What do you think went through Andrea Nuciforo's and Bill Shein’s minds when they heard the first question posed to them at this week’s candidates’ debate for the 1st Congressional District?
The question, asked by Jim Madigan, host of the WGBY debate: “Why are you making this race against a senior member of your own party, a member of the party leadership, a person who’s been picked by the Obama campaign to be a surrogate spokesman for the presidential campaign?”
The debate, which can be viewed here, is one of only two that will take place prior to the Sept. 6 Democratic primary. (Several others were planned but than scrapped after incumbent U.S. Rep. Richie Neal declined to participate.) In the weeks leading up to the WGBY event, I’d heard more than one political observer predict that the debate—like much of the media coverage of the race—would be overly deferential to Neal. (You know, the “senior member” of the party, the “member of the party leadership, a person who’s been picked by the Obama campaign to be a surrogate spokesman for the presidential campaign.”) Certainly, Neal operated throughout the WGBY debate as if he had the home-field advantage, interrupting his opponents and, at times, ignoring Madigan’s futile attempts to reign him in when he went over his allotted time limits.
The incumbent also did a good deal of Democratic-party name-dropping, slipping in references to personal conversations with Nancy Pelosi, for instance, or words of praise he’s received from insiders in the Obama administration. One reference I didn’t quite get: in a short discussion on Medicare, Neal proudly noted that he’d “stood in the living room in Harry Truman’s home where Lyndon Johnson flew to sign that Medicare act.” (If Nuciforo or Shein has ever visited, say, the Lincoln Monument, or Plymouth Rock, they failed to mention this vital information. Nuciforo did, however, assert his commitment to protecting Medicare and Social Security. And Shein pointed out that he believes the benefits of Medicare should be available to all Americans, through a single-payer, Medicare-for-All health care system.)
Shein and Nuciforo both made mention of the large amounts of money Neal accepts from corporate interests and how that affects the decisions he makes. Neal went back after Nuciforo on that point, noting that the latter took corporate money himself during his time as a state senator and suggesting that the donations Nuciforo accepted from the auto-insurance industry steered him to kill a proposed insurance-reform bill. “Andy, you were not exactly a shrinking violet on getting campaign contributions when you were in the Senate,” Neal chided.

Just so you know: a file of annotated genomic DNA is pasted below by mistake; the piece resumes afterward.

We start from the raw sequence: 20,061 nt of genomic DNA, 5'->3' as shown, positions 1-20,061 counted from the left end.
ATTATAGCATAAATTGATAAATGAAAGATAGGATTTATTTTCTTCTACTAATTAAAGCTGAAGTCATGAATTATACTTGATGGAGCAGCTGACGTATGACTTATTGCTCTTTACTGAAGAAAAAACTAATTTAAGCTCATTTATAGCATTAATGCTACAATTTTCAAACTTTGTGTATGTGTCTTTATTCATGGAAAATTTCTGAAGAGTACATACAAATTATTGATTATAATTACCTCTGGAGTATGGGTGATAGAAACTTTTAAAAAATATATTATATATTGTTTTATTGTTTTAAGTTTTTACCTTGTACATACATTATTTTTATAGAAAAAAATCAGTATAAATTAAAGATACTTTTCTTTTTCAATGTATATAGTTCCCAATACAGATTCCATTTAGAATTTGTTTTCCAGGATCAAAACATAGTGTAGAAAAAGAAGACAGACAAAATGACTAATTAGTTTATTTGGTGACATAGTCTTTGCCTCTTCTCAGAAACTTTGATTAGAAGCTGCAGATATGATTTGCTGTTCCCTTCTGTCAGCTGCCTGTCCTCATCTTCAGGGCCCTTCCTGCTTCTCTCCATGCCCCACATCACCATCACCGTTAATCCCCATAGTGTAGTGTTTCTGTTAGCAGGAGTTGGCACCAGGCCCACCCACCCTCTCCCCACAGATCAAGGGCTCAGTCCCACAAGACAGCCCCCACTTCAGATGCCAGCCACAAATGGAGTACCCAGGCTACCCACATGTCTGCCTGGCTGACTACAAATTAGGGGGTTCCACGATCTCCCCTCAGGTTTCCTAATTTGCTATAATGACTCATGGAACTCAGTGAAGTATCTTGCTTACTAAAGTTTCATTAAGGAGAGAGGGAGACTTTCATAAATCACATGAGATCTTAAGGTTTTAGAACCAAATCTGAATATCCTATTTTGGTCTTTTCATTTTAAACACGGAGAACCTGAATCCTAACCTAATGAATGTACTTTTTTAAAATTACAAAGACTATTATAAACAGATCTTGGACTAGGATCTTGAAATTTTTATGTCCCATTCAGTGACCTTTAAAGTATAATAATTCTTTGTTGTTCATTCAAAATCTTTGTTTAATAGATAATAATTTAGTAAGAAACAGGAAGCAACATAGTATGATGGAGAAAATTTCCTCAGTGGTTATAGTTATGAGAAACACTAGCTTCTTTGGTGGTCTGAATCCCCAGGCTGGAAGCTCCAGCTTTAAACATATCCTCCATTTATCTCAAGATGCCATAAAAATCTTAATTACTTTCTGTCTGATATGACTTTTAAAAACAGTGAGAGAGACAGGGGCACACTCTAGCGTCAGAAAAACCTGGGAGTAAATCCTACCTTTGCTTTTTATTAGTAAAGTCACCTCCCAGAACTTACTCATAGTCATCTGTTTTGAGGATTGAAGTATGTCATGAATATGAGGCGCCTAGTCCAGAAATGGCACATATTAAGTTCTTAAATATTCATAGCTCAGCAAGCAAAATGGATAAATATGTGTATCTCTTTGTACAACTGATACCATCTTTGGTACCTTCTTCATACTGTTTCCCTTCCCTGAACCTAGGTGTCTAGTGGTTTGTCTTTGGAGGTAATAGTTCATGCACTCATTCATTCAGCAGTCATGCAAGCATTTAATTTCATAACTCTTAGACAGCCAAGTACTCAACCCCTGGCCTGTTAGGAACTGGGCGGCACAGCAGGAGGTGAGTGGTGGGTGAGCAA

Shein, in turn, took the opportunity to point out that neither of his opponents can claim the moral high ground on the issue of corporate donations. “I hope we’re not going to spend the whole time letting these two long-time politicians bicker about who has taken more money from corporate interests like insurance companies,” he weighed in. (Shein, who advocates for public financing for candidates, has run a deliberately low-budget campaign, accepting no donations of more than $99, and no money from PACs, lobbyists or executive of companies that hire lobbyists.)
One issue that, surprisingly, didn’t rear its head—at least, not directly—during the debate: the recent news, broken by Shein, that Nuciforo’s campaign appeared to have lifted large portions of its position papers from other candidates’ campaigns.
Shein did refer to that scandal obliquely, after Nuciforo offered a backhand compliment about Shein’s background as a political humor writer: Shein, Nuciforo said, is a “funny comedian,” but the district needs “serious people” with “serious solutions” to its problems. “I have written far more words than anybody at this table, with all due respect, about serious issues and about the things we need to do,” Shein responded.
At several points, Neal appeared to frustrate his opponents by deliberately misinterpreting their comments—for instance, when Shein made the point that an incumbent shouldn’t be judged solely on his voting record, but on what bills he works to advance, and whether his agenda is shaped by the donors filling his campaign coffers. Neal’s response was a feat of rhetorical acrobatics: voting records don’t count? he demanded. Are you saying that my vote against the war in Iraq was meaningless?
The debate covered a number of important topics—Medicare and Social Security, campaign finance, trade agreements, tax policy—although somewhat fitfully and rarely in as great depth as they deserve. Still, it was a lively debate that offered viewers some insights into the three candidates.
And, indeed, the fun didn’t end when the hour-long debate did. Shein later issued a press release addressing what he called “substantial misrepresentations” made by Neal during the debate, including underplaying the amount of corporate money his campaign accepts and saying he voted against the Congressional Progressive Caucus’ proposed “Budget for All” because it lacked transportation spending. In fact, Shein noted, the progressive budget included transportation spending proposed in Obama’s own budget.
In addition, Shein corrected another curious statement made by Neal, after Shein nudged him about his failure to join the Progressive Caucus, as Olver did and as Shein, himself, said he would do if elected. “I’ve never joined a caucus. I’m not one for joining caucuses,” Neal replied. “I think it labels you.” Neal, in fact, belongs to two caucuses: the New England Caucus (of which he is co-chair) and the Friends of Ireland Caucus.